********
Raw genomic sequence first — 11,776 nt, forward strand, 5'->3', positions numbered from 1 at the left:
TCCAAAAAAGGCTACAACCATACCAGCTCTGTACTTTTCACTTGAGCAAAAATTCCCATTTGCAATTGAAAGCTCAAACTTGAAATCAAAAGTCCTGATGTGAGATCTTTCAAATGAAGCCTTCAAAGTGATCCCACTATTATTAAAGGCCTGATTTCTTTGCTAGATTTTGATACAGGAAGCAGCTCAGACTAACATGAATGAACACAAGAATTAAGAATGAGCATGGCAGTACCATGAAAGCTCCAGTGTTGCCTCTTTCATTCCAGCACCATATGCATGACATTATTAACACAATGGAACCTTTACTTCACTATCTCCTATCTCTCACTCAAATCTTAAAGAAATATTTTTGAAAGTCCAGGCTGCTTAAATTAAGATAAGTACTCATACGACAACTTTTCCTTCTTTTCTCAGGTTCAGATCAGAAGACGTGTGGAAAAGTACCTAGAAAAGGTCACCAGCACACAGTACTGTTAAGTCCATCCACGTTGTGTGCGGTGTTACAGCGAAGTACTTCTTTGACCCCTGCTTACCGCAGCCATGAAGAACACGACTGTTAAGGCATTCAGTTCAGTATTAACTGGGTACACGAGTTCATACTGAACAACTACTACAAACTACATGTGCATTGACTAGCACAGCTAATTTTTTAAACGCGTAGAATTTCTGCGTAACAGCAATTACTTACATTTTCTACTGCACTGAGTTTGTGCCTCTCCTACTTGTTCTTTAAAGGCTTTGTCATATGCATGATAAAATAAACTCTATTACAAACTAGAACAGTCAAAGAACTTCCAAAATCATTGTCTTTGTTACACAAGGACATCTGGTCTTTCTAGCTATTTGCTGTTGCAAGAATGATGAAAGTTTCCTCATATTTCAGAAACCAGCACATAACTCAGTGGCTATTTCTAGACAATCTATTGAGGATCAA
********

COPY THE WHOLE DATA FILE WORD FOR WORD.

Raw genomic sequence first — 11,776 nt, forward strand, 5'->3', positions numbered from 1 at the left:
TCCAAAAAAGGCTACAACCATACCAGCTCTGTACTTTTCACTTGAGCAAAAATTCCCATTTGCAATTGAAAGCTCAAACTTGAAATCAAAAGTCCTGATGTGAGATCTTTCAAATGAAGCCTTCAAAGTGATCCCACTATTATTAAAGGCCTGATTTCTTTGCTAGATTTTGATACAGGAAGCAGCTCAGACTAACATGAATGAACACAAGAATTAAGAATGAGCATGGCAGTACCATGAAAGCTCCAGTGTTGCCTCTTTCATTCCAGCACCATATGCATGACATTATTAACACAATGGAACCTTTACTTCACTATCTCCTATCTCTCACTCAAATCTTAAAGAAATATTTTTGAAAGTCCAGGCTGCTTAAATTAAGATAAGTACTCATACGACAACTTTTCCTTCTTTTCTCAGGTTCAGATCAGAAGACGTGTGGAAAAGTACCTAGAAAAGGTCACCAGCACACAGTACTGTTAAGTCCATCCACGTTGTGTGCGGTGTTACAGCGAAGTACTTCTTTGACCCCTGCTTACCGCAGCCATGAAGAACACGACTGTTAAGGCATTCAGTTCAGTATTAACTGGGTACACGAGTTCATACTGAACAACTACTACAAACTACATGTGCATTGACTAGCACAGCTAATTTTTTAAACGCGTAGAATTTCTGCGTAACAGCAATTACTTACATTTTCTACTGCACTGAGTTTGTGCCTCTCCTACTTGTTCTTTAAAGGCTTTGTCATATGCATGATAAAATAAACTCTATTACAAACTAGAACAGTCAAAGAACTTCCAAAATCATTGTCTTTGTTACACAAGGACATCTGGTCTTTCTAGCTATTTGCTGTTGCAAGAATGATGAAAGTTTCCTCATATTTCAGAAACCAGCACATAACTCAGTGGCTATTTCTAGACAATCTATTGAGGATCAA